The Daily Pennsylvanian is a student-run nonprofit.

Please support us by disabling your ad blocker on our site.

Philadelphia District Attorney Larry Krasner (Photo by Jared Piper CC BY-NC 2.0)
The Pennsylvania House of Representatives voted Wednesday to impeach Philadelphia District Attorney Larry Krasner.

The Republican-run House impeached Krasner, a Democrat, by a vote of 107-85, mostly along party lines. Krasner was impeached for his policies’ contribution to “record levels of violent crime” in the City of Philadelphia, according to The Wall Street Journal. A trial will be held in the State Senate, also led by the Republican party. The District Attorney's office did not respond to a request for comment.

State Rep. Martina White, a Philadelphia-area Republican, led the charges for articles of impeachment against Krasner, and spoke before Wednesday’s vote in advocacy of his impeachment.

“His dereliction of duty and despicable behavior is unacceptable and cannot be tolerated,” White said. “The legislature has a duty and the only authority to act when a public official refuses to perform their duties and puts the public in danger.”

After his impeachment, Krasner wrote in a tweet that "Philadelphians' votes, and Philadelphia, voters should not be erased.”

“History will harshly judge this anti-democratic authoritarian effort to erase Philly's votes — votes by Black, brown, and broke people in Philadelphia,” Krasner wrote, adding that voters will “have the last word.”

Krasner, a civil rights attorney, was first elected to the District Attorney post in November 2017. At the time, Krasner had no previous experience as a prosecutor. Four years later, Krasner was overwhelmingly re-elected in November 2021 with nearly 72% of the vote, trouncing his Republican opponent during the general election.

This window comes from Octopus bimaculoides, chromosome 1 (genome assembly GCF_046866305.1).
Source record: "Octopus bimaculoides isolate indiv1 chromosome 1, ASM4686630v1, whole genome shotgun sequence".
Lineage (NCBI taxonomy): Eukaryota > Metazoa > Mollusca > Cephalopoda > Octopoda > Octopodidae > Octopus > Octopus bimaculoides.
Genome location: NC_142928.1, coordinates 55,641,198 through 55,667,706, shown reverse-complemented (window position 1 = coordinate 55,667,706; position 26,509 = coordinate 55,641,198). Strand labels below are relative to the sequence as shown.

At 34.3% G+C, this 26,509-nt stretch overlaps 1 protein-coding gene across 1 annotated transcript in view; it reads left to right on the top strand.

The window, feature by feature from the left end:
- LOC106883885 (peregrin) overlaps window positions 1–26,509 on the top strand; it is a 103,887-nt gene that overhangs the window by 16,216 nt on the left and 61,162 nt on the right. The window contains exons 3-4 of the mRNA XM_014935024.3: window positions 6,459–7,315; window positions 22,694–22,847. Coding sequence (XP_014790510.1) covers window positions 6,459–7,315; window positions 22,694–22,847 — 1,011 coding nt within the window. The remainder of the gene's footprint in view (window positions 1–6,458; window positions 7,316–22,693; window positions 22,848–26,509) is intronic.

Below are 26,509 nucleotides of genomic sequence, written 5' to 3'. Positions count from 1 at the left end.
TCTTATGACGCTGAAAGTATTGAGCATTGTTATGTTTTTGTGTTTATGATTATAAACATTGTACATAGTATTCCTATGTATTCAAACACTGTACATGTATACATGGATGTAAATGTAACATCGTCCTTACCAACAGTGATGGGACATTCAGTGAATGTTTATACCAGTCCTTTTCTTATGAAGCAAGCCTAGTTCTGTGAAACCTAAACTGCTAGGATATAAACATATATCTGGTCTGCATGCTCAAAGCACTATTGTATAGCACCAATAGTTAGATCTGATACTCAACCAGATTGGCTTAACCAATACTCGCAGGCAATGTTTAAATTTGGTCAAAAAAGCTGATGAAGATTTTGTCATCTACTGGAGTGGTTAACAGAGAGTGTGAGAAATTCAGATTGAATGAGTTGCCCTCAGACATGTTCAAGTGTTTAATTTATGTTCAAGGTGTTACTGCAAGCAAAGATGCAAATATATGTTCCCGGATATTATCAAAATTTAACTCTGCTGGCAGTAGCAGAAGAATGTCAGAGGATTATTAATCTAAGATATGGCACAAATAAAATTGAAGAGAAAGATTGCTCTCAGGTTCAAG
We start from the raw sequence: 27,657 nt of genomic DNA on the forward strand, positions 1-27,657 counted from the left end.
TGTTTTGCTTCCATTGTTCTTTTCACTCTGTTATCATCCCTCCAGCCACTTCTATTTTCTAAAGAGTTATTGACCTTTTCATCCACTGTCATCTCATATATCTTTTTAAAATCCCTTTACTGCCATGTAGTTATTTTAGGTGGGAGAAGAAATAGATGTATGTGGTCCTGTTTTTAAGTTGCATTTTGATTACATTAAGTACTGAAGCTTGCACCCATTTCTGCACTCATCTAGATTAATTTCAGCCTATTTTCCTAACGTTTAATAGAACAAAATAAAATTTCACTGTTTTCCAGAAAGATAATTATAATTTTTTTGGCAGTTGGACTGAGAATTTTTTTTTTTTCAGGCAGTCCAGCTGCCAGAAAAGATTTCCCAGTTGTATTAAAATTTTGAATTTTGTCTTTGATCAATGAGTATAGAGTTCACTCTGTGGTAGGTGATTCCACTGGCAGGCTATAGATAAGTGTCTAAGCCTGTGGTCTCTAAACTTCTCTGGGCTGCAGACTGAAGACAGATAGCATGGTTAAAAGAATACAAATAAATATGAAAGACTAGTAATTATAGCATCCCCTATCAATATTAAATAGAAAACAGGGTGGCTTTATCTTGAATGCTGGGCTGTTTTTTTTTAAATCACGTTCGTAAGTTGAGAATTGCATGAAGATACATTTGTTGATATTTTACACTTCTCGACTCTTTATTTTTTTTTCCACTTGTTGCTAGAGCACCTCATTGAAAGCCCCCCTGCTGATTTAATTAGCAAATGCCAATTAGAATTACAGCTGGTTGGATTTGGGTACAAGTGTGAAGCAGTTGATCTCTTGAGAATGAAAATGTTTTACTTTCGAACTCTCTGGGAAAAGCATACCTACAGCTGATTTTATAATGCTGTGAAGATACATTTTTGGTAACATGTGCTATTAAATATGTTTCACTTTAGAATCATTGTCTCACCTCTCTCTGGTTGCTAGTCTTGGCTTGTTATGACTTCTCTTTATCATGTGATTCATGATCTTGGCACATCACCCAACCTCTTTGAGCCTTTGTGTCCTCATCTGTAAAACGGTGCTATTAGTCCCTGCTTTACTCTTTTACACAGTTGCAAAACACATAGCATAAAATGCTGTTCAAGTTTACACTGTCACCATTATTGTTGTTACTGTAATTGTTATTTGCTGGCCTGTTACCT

Before his re-election last year, both Penn Democrats and Penn Justice Democrats — which has since rebranded as Penn Young Democratic Socialists of America — endorsed Krasner during Pennsylvania's 2021 Democratic primary election.

The impeachment due to Krasner’s lenient crime policies comes one month after Penn’s Division of Public Safety released its 2022 Annual Security & Fire Safety Report, which reported increases in aggravated assaults and vehicle theft.

The number of aggravated assaults on campus increased from 17 in 2020 to 32 in 2022. Motor vehicle thefts have tripled since 2019, and rape cases increased from two in 2019 to 10 in 2021, according to the report.

In addition to statistically rising crime in the University Cityarea, students have expressed concerns in local convenience stores following two Wawa store location closures in Center City. 

“Last week, I was in Wawa around 3 a.m. when someone entered and began yelling at four undergraduate students while brandishing a gun. The cops had to come,” Wharton junior Bryan Yan recently told The Daily Pennsylvanian.

UPennAlerts concerning robberies have also spiked in recent years, with 12 alerts in 2020 and 2021, up from eight in 2019. There have been 13 UPennAlerts since the start of the 2022-23 academic year, 11 of which were related to robberies, burglaries, or thefts.

Senior reporter Imran Siddiqui contributed reporting.